Book Image

Final Cut Pro Efficient Editing

By : Iain Anderson
Book Image

Final Cut Pro Efficient Editing

By: Iain Anderson

Overview of this book

Final Cut Pro (also known as FCP, previously Final Cut Pro X) is Apple’s efficient and accessible video editing software for everyone, offering powerful features that experienced editors and novices will find useful. FCP is the quickest way to transform your raw clips into a finished piece, so if speed is important, make this a key tool in your editing arsenal. Final Cut Pro Efficient Editing is a comprehensive best practice guide for all editors. You’ll not only learn how to use the features but also find out which ones are the most important and when you should use them. With the help of practical examples, the book will show you how typical footage can be assembled, trimmed, colored, and finessed to produce a finished edit, exploring a variety of techniques. As you progress through the book, you’ll follow a standard editing workflow to get the feel of working on real-world projects and answer self-assessment questions to make sure that you’re on track. By the end of this Final Cut Pro book, you’ll be well versed with the key features of this app and have all the tools you need to create impressive edits.
Table of Contents (20 chapters)
Section 1: Importing and Organizing
Section 2: Rough Cut to Fine Cut
Section 3: Finishing and Exporting

Managing everything on set

You've picked a camera and audio recorders, everything's charged, and you know what kinds of shots to capture — what next?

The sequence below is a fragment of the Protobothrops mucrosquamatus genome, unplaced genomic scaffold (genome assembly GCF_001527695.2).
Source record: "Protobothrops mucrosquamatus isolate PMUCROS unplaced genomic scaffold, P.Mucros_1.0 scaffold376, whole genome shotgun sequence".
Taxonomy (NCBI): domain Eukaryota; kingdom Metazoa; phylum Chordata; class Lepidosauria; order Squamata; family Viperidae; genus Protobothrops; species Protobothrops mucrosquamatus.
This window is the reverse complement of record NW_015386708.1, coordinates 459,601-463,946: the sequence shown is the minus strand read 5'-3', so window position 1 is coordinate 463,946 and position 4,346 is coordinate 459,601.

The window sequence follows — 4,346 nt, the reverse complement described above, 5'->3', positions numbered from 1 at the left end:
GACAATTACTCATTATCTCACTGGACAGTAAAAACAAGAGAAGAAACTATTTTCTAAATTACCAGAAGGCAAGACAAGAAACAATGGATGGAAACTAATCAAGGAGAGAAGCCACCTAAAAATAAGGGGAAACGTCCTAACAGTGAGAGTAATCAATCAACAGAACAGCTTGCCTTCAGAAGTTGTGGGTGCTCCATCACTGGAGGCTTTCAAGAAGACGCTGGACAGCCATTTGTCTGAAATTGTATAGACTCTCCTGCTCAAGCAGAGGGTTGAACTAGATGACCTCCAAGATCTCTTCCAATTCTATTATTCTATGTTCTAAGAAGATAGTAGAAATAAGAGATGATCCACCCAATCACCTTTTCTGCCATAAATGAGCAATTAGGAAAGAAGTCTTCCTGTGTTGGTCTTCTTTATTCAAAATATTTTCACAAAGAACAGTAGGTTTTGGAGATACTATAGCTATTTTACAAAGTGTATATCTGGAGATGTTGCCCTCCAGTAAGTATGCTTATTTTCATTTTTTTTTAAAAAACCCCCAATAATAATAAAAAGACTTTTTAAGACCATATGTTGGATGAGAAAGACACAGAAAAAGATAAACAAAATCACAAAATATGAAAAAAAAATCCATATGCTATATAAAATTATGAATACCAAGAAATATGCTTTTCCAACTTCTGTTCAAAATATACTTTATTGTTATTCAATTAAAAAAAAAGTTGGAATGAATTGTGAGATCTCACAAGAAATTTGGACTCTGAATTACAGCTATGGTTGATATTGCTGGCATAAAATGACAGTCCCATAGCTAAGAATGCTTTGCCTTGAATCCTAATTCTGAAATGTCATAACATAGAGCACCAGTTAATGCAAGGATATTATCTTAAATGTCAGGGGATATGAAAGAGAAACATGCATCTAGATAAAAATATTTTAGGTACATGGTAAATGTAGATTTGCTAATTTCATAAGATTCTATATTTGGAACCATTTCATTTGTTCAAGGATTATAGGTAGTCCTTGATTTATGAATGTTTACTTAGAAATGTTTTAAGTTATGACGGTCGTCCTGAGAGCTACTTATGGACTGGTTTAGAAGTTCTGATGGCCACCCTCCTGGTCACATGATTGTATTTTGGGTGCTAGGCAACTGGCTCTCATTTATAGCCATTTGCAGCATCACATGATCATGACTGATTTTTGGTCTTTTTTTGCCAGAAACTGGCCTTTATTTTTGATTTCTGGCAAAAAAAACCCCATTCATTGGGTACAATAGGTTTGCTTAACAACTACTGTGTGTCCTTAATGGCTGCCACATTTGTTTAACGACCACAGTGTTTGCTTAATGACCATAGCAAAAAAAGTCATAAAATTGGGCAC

Most importantly, if you're working with more than one device, be sure to synchronize the clocks (to the second!) on all of the devices before you record anything. This will make the syncing process far easier, and you'd be surprised at how quickly cameras and recorders can drift from the correct time.

If you've bought a camera that lets you customize the names of the files it produces, set up each camera to make files with different names. My A and B cameras make files that start with P_IA and P_IB to make life easy, and a shooting colleague uses P1RC and P2RC. With or without this feature, label the physical media cards so that you don't get confused about which card is which:

Figure 2.26: No duplicate names here, and I can tell at a glance which camera each clip was shot on

Figure 2.26: No duplicate names here, and I can tell at a glance which camera each clip...